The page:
Also advocating for registration of private fund managers is Andrew J. Donohue, Director of the SEC's Division of Investment Management. Speaking on a panel at the Mutual Fund Directors Forum on May 4, he stated that the Advisers Act exemption from registration for advisers with fewer than 15 clients in a year, typically relied upon by private fund managers on the basis that each fund is a considered to be a "client," is a "gap that probably should be closed."
International pressure is also increasing to reform the regulation of the world’s financial markets. Prior to the April 2 Group of 20 Summit, European leaders jointly called for enhanced hedge fund regulation. On April 29, the European Commission proposed a draft law that would introduce mandatory registration of hedge fund managers and oblige private equity firms to disclose data to regulators. According to Reuters, the draft law covers also covers other so-called alternative investment funds managers.
The draft law applies to hedge fund managers based in the European Union that run portfolios worth more than 100 million euros. It proposes that in order to operate in the EU, a manager must be authorized and subject to ongoing supervision and they must ensure that key service providers (i.e., depositaries and third-party administrators) are subject to rigorous regulations. Non-EU domiciled funds can be sold across the EU three years after the law takes effect, subject to meeting stringent regulatory standards. The draft law will not preempt existing national rules (e.g., British rules that allow non-EU hedge funds to be marketed locally). With respect to private equity funds, the draft law imposes disclosure requirements upon private equity groups with assets over 500 million euros and mandates that firms disclose details about their performance to stakeholders. As expected, the draft law has been met with substantial criticism from industry representatives.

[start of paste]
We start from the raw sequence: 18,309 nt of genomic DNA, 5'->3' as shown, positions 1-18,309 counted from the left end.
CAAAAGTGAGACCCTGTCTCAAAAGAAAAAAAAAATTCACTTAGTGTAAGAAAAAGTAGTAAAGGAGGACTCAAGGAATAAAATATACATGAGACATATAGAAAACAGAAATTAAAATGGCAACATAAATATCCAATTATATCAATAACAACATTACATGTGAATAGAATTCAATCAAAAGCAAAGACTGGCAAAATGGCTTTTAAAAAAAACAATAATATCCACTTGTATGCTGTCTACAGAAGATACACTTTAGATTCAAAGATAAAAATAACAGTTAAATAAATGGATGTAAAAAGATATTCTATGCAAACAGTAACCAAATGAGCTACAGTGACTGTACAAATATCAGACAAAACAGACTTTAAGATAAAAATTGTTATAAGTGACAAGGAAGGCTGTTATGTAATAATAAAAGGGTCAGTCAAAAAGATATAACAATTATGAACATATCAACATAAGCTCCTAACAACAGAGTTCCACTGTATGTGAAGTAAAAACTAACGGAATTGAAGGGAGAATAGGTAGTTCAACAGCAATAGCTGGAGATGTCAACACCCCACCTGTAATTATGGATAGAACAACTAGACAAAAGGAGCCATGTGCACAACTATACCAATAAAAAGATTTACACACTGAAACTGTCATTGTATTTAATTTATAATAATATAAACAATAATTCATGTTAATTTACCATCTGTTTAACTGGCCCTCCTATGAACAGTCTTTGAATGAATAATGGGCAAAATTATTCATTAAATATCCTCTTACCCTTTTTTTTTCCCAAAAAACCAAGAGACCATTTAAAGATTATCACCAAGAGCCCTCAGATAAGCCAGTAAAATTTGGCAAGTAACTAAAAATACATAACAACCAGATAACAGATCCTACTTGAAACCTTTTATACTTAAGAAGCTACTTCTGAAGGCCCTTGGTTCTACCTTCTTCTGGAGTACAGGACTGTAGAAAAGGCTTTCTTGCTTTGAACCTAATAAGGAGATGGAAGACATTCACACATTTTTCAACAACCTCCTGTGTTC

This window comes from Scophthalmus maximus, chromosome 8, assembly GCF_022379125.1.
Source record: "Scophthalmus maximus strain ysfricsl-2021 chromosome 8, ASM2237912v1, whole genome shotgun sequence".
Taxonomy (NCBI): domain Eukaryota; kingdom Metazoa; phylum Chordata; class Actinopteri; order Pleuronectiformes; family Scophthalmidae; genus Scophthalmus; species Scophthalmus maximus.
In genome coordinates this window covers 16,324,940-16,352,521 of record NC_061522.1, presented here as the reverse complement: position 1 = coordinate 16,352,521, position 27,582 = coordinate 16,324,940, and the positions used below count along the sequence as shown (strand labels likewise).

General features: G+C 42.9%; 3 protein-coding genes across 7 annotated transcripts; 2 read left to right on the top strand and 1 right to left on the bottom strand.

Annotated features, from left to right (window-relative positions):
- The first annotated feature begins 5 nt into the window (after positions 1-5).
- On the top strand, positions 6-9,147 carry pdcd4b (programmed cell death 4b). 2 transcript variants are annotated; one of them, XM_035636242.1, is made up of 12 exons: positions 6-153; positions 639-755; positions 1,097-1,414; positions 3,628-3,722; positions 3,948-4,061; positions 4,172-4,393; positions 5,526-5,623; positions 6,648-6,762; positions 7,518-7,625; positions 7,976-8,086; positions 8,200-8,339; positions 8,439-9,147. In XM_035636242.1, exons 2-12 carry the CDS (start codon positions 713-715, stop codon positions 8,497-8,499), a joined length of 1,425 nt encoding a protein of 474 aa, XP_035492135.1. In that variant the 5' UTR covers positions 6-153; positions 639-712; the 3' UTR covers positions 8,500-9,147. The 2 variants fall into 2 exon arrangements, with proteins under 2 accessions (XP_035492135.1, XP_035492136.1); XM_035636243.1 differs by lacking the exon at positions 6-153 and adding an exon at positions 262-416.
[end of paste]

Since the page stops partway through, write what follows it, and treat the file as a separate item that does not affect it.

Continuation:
Be Prepared - Best Practices
While it is anticipated that the hedge fund industry will mount significant pressure to defeat or modify proposed regulations in any jurisdiction, it is prudent for private investment companies to prepare for potential registration with and disclosure of information to the SEC and foreign regulatory agencies that have (or will be granted) oversight over their activities. Not only are registration and stronger disclosure requirements in the regulatory pipeline, but hedge funds and other private investment companies can expect to be subject to obligations under anti-money laundering measures.